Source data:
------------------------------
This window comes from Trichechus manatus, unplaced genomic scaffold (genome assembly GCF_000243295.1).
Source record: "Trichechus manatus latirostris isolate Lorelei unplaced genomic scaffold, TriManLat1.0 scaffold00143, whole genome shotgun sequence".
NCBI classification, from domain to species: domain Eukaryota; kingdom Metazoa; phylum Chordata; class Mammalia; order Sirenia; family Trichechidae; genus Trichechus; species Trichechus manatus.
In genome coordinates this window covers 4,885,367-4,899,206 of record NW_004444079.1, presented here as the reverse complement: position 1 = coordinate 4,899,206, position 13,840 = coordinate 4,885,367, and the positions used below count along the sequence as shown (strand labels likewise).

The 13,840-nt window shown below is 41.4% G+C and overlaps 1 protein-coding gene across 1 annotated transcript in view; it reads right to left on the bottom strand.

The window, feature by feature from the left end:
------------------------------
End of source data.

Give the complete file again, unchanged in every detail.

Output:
This window comes from Trichechus manatus, unplaced genomic scaffold (genome assembly GCF_000243295.1).
Source record: "Trichechus manatus latirostris isolate Lorelei unplaced genomic scaffold, TriManLat1.0 scaffold00143, whole genome shotgun sequence".
NCBI classification, from domain to species: domain Eukaryota; kingdom Metazoa; phylum Chordata; class Mammalia; order Sirenia; family Trichechidae; genus Trichechus; species Trichechus manatus.
In genome coordinates this window covers 4,885,367-4,899,206 of record NW_004444079.1, presented here as the reverse complement: position 1 = coordinate 4,899,206, position 13,840 = coordinate 4,885,367, and the positions used below count along the sequence as shown (strand labels likewise).

The 13,840-nt window shown below is 41.4% G+C and overlaps 1 protein-coding gene across 1 annotated transcript in view; it reads right to left on the bottom strand.

The window, feature by feature from the left end: